Oat Cookies

26Apr10

Completely unrelated to Oat Cookies, but a beautiful image..

I’m lying in bed feeling a little unwell. A sore throat infection thing has attacked me! Poor me. I have endeavoured to comfort myself with food and books. So far I have fallen in love with Henry James via The Portrait of a Lady (it’s one of those books I have borrowed from the library four to five times and never built up the gumption to read). I have also got sucked into Anna Karenina, which I have looked at on the bookshelf for a very long time. Thankfully I have discovered/been loaned a different translation so my relationship with Tolstoy has improved.

The list of what I have eaten while endeavouring to recover from this throat thing is a little long to catalogue (for some reason I don’t tend to lose my appetite when ill). So I thought I would just post this recipe for simple Oat Cookies. It was inspired/borrowed/adapted from the Pioneer Woman. The cookies remind me of porridge…. at least in terms of comfort. If that doesn’t inspire you to cook them you are missing out on a dose of good hearted warmth.

Ingredients

1/2 cup butter
1/2 cup brown sugar
1/2 cup caster sugar
1 egg
1/2 tsp vanilla
3/4 cup plain flour
1/2 tsp baking powder
1 1/2 cups quick oats

Method

Cream butter and sugars until well combined. In a seperate bowl beat eggs and vanilla. Add eggs to the butter/sugar mixture and mix well.

Sift in the flour, salt and baking soda. Mix carefully until well combined, then stir in the quick oats. Once you have a firm dough, take teaspoon size pieces and roll into balls. Place these on a baking tray and press down to make a small disc shapes. **I then pop the baking tray into the freezer for 15 minutes to chill… somehow this makes them cook better!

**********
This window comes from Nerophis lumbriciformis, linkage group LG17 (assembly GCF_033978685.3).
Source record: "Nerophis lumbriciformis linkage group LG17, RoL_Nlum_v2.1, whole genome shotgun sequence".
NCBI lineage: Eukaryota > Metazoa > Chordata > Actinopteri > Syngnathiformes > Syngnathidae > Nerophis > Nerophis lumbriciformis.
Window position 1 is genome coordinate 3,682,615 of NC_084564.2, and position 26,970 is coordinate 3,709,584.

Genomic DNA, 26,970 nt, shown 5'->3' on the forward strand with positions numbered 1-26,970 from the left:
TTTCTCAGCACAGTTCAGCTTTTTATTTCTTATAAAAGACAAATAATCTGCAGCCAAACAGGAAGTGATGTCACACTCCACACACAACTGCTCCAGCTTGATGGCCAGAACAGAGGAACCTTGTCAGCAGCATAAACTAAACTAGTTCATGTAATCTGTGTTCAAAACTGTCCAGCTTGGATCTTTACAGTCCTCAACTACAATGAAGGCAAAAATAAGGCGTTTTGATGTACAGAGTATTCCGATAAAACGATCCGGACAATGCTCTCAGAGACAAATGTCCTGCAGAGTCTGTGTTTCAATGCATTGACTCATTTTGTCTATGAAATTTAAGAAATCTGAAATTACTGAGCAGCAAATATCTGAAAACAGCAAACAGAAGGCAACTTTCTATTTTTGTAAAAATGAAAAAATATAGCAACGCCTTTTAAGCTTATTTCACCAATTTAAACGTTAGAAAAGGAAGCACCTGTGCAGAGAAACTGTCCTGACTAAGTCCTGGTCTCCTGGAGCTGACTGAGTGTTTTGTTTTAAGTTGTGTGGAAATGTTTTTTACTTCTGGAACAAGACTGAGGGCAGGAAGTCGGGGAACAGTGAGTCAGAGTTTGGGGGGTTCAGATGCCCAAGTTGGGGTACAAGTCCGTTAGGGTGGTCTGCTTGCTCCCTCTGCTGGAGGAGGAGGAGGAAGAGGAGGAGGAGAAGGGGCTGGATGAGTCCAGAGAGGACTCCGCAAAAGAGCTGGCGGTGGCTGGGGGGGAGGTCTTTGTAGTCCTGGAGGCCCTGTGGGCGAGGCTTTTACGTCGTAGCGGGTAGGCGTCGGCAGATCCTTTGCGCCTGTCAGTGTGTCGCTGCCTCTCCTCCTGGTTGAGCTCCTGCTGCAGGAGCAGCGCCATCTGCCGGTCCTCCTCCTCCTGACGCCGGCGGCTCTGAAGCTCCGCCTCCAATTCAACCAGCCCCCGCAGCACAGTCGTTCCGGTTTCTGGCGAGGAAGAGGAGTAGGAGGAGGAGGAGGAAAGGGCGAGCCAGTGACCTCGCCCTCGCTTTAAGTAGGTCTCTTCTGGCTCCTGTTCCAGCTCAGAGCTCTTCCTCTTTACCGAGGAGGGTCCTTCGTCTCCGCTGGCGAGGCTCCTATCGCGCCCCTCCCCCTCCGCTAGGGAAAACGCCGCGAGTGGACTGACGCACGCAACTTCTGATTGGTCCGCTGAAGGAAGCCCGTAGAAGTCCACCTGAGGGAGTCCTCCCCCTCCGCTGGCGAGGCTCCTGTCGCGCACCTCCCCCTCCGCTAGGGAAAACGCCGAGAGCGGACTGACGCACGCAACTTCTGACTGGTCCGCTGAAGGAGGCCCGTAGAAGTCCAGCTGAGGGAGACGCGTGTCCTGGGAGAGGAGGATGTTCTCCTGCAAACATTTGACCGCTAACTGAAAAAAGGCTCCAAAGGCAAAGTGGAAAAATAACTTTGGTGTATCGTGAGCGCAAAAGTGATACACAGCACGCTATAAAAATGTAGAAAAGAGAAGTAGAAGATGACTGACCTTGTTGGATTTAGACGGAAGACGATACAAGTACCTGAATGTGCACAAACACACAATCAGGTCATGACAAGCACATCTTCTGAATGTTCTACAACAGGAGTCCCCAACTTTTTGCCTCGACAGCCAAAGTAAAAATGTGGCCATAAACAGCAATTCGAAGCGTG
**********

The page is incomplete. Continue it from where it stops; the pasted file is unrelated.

Bake in a 180 degree oven for 10 minutes or until golden.


I thought that as recipes have been few and far between since the oh so exciting Chickpea Bake … I should just forget about the food for a split second (if that’s possible) and share my ‘songs of the moment’. The four which have been spinning in my head are:

1. Yeasayer’s jubliant song O.N.E., it makes me feel unreasonably happy with life. Plus it is also amazing for solo dance offs.

2. I love Chiddy Bang! Their song Opposite of Adults is awesome and incidentally it opens with a blatent rip from MGMT’s song Kids (whose new album, Congratulations is coming out next week, VERY divisive psychedelia). Anyways, back to Chiddy Bang… these two boys from Philidelphia are a bit cheeky but AWESOME. Be warned though, there is some hamster voice love in their song Never.

3. Whitley with his werewolf song KillerI’m starting to get over it now but this track was great during the stressful upheaval of city swapping.

4. Last but not least I have to bring up Washington. The coverart for the single How to tame lions is gorgeous.. plus it has the lyrics ‘you be my Arthur Miller, I’ll be your Marilyn Monroe’. How could you NOT love a song with those lyrics?


Well, that’s a long story. The foundation of my blogging silence is the fact that I’ve moved cities, I am now living in Sydney (see photo below for confirmation, I took it on my first ferry ride across the harbour)!

The reason for my relocation is that drumroll I scored my DREAM JOB. I’m now working for triple j as a radio producer!!!! This amazing fact means I can indulge my love of music pretty much full time. Unfortunately it also means less time devoted to cooking up messes.

In the haze of crazy relocation I’ve just been cooking up my old favourites i.e. risotto+pasta. The capabilities of the sharehouse oven are yet to be fully tested in the baking arena, but I did cook a roast on Sunday and it was amazing… despite the fact that there are no temp measurements on the oven – just a burning gas flame blazing at the back!

But don’t despair I have got some AMAZING cookie recipes I haven’t blogged from the past month (that would be before the oven with the burning flame).